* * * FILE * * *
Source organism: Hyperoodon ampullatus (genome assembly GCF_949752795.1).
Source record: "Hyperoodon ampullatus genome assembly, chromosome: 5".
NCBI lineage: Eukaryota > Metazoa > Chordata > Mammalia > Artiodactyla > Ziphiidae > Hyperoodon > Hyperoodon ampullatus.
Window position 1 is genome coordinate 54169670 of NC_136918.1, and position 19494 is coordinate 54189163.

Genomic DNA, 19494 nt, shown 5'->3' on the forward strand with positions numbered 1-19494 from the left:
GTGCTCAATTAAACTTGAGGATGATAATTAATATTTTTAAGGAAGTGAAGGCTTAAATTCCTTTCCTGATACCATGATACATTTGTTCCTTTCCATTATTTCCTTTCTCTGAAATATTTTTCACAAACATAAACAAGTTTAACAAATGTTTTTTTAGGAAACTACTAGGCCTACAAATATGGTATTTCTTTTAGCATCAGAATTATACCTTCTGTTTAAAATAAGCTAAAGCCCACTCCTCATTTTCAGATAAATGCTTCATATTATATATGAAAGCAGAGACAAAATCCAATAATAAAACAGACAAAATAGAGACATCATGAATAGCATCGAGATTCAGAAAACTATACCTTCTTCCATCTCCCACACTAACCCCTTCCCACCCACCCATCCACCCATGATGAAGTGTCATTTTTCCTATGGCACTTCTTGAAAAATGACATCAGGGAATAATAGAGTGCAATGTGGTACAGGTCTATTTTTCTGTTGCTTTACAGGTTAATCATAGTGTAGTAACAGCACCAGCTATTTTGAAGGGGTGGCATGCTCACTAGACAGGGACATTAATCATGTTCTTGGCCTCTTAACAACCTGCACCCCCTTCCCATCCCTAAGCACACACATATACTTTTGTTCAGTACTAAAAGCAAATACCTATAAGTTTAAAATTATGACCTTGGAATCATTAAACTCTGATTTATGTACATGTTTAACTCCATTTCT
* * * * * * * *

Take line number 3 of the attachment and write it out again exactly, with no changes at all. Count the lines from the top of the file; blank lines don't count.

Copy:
NCBI lineage: Eukaryota > Metazoa > Chordata > Mammalia > Artiodactyla > Ziphiidae > Hyperoodon > Hyperoodon ampullatus.